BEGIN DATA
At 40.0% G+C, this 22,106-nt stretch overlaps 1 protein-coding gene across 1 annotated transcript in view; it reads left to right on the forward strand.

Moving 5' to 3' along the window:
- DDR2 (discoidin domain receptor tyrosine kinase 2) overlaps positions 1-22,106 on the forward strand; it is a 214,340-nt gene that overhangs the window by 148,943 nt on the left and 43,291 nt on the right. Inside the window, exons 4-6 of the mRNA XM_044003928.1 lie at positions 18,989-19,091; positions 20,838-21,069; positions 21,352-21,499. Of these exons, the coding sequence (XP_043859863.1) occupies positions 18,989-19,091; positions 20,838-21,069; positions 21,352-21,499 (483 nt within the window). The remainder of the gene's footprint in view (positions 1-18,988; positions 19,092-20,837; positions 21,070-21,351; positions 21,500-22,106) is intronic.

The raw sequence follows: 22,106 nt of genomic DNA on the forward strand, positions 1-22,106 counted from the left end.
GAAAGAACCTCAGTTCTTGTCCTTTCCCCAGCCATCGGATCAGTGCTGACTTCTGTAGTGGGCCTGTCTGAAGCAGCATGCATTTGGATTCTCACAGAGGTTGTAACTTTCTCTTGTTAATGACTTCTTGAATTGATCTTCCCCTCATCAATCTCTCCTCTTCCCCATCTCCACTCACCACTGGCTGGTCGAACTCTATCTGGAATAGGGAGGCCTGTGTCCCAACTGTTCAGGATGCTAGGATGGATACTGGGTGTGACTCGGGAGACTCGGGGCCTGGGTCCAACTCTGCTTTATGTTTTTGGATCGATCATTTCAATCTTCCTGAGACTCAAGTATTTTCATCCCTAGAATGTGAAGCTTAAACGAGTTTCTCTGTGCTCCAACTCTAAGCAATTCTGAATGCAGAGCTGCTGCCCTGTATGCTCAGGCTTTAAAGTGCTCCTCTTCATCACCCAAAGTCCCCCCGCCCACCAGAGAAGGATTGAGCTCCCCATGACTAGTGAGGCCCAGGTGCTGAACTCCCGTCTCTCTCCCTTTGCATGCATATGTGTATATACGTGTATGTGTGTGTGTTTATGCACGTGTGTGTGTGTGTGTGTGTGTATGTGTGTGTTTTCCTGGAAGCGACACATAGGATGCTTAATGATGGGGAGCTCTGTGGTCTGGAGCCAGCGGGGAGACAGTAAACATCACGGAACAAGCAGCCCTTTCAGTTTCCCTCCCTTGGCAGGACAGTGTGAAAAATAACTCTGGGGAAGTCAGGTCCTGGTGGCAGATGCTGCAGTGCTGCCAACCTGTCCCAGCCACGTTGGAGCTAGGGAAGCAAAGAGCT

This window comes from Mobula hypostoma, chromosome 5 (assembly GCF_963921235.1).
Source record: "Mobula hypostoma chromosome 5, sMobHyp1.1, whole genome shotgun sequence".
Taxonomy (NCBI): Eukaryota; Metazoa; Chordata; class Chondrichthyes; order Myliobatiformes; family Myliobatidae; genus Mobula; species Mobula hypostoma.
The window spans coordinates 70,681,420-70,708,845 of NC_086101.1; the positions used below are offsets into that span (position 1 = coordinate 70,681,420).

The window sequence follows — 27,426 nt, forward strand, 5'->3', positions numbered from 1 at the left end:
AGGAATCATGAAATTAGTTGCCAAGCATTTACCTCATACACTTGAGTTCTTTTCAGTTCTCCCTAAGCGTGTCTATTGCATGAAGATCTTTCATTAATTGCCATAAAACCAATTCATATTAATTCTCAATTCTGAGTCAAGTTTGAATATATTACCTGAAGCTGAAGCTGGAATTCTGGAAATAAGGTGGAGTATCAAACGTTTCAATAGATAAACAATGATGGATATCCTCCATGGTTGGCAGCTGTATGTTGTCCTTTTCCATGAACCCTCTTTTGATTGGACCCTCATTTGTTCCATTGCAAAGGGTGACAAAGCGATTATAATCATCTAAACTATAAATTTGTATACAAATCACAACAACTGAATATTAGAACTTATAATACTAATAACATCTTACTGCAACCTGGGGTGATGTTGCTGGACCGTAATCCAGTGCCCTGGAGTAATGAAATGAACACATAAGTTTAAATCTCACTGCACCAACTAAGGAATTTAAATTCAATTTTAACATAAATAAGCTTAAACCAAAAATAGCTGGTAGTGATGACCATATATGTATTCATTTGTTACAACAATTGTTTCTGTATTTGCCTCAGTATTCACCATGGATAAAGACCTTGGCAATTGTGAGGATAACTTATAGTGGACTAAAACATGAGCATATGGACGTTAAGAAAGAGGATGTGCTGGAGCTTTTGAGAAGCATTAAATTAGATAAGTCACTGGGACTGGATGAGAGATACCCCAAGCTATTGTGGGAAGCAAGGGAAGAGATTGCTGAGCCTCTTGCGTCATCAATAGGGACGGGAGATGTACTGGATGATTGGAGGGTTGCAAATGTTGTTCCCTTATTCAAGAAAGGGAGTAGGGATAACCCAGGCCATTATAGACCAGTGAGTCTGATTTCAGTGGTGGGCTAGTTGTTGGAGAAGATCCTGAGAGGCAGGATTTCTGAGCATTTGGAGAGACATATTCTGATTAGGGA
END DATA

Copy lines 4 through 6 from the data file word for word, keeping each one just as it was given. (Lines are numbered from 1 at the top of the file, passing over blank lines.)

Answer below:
The raw sequence follows: 22,106 nt of genomic DNA on the forward strand, positions 1-22,106 counted from the left end.
GAAAGAACCTCAGTTCTTGTCCTTTCCCCAGCCATCGGATCAGTGCTGACTTCTGTAGTGGGCCTGTCTGAAGCAGCATGCATTTGGATTCTCACAGAGGTTGTAACTTTCTCTTGTTAATGACTTCTTGAATTGATCTTCCCCTCATCAATCTCTCCTCTTCCCCATCTCCACTCACCACTGGCTGGTCGAACTCTATCTGGAATAGGGAGGCCTGTGTCCCAACTGTTCAGGATGCTAGGATGGATACTGGGTGTGACTCGGGAGACTCGGGGCCTGGGTCCAACTCTGCTTTATGTTTTTGGATCGATCATTTCAATCTTCCTGAGACTCAAGTATTTTCATCCCTAGAATGTGAAGCTTAAACGAGTTTCTCTGTGCTCCAACTCTAAGCAATTCTGAATGCAGAGCTGCTGCCCTGTATGCTCAGGCTTTAAAGTGCTCCTCTTCATCACCCAAAGTCCCCCCGCCCACCAGAGAAGGATTGAGCTCCCCATGACTAGTGAGGCCCAGGTGCTGAACTCCCGTCTCTCTCCCTTTGCATGCATATGTGTATATACGTGTATGTGTGTGTGTTTATGCACGTGTGTGTGTGTGTGTGTGTGTATGTGTGTGTTTTCCTGGAAGCGACACATAGGATGCTTAATGATGGGGAGCTCTGTGGTCTGGAGCCAGCGGGGAGACAGTAAACATCACGGAACAAGCAGCCCTTTCAGTTTCCCTCCCTTGGCAGGACAGTGTGAAAAATAACTCTGGGGAAGTCAGGTCCTGGTGGCAGATGCTGCAGTGCTGCCAACCTGTCCCAGCCACGTTGGAGCTAGGGAAGCAAAGAGCT

This window comes from Mobula hypostoma, chromosome 5 (assembly GCF_963921235.1).